Over the next six days, Golfweek.com will be looking at the players who made significant moves during the past year in the Golfweek/Sagarin Index.
In hindsight, it’s hard to shake a finger at Mina Harigae and Anna Nordqvist, two high-profile players who left their college programs at midseason in late 2008. Arizona State’s Nordqvist and Duke’s Harigae were Nos. 1 and 6, respectively, in the Golfweek/Sagarin College Rankings when they turned professional.
Their rewards were so great, the risks now seem to pale in comparison.
While Nordqvist, 22, got plenty of attention with her two-victory rookie season on the LPGA, including a major championship, Harigae toiled in relative obscurity – although just about as successfully – on the Duramed Futures Tour. She won three times on the developmental circuit and topped the money list to earn her LPGA card for 2010, yet didn’t sign with an agent – Gaylord Sports – until October. She currently has no sponsors.
“I think I exceeded my expectations, definitely,” said Harigae, who ended the season ranked No. 56 in the Golfweek/Sagarin Performance Index. Nordqvist, by the way, is No. 12. Neither had played enough pro events to be ranked at the beginning of the year.
Harigae took a huge gamble by leaving Duke as a freshman with no guaranteed place to play. She won a Cactus Tour event almost immediately, then squeaked into the first Futures Tour event just days before she dropped out of the Golfweek/Sagarin College Rankings. (The Futures Tour uses the Golfweek rankings to fill its fields.) Harigae did not go to Futures Tour Q-School.
The 20-year-old from Monterey, Calif., earned Futures status with a runner-up finish at the season’s second tournament. She was the first player in Duke coach Dan Brooks’ 25-year career to leave the storied program at midseason.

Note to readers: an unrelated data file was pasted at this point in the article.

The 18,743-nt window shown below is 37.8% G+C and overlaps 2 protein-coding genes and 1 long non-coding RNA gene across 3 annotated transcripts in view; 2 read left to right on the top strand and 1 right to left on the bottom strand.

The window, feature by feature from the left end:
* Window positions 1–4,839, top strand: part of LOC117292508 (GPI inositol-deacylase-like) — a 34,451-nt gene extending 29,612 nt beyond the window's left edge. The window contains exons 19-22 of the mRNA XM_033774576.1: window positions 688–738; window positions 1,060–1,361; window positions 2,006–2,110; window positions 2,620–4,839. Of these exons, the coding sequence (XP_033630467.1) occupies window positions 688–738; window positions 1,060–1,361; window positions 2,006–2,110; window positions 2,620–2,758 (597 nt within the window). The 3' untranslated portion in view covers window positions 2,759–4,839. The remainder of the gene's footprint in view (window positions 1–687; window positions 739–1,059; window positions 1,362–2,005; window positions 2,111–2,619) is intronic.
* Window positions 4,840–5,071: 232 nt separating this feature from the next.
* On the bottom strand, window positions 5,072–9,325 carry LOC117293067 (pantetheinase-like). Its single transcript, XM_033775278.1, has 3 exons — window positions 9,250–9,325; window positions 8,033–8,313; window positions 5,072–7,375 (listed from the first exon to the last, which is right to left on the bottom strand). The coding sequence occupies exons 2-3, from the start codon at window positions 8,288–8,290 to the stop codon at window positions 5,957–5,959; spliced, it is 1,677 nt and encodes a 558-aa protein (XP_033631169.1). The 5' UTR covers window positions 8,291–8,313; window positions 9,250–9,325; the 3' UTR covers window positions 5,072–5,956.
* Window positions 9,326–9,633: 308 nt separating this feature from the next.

“I kind of miscalculated the effort I needed for golf and academics, to try to balance it,” said Harigae, a former top-ranked junior and 2007 U.S. Women’s Amateur Public Links champion. “I wanted to play golf. That’s all I cared about.”
Harigae won $88,386 and finished the year with five consecutive top-6 finishes. Brooks was not at all surprised by her success.
“This is no fluke what she’s done,” he said. “As a junior, she just had the most natural swing.”
Harigae continued working with Jeff Fisher, who read in Golfweek that Harigae was in the market for a new instructor last summer. Fisher works out of Longbow Golf Club in Mesa, Ariz. The pair continue to work on making Harigae’s swing more upright.
Being in the hunt so many times on the Futures Tour helped Harigae learn when to shift gears. She now knows when to play it safe and when to “turn it on.” She no longer goes for every pin.
“I think I matured a lot as a person,” said Harigae, who always has played with plenty of emotion. “I feel like I’m more disciplined. I’ll do the right thing rather than take the easy way.”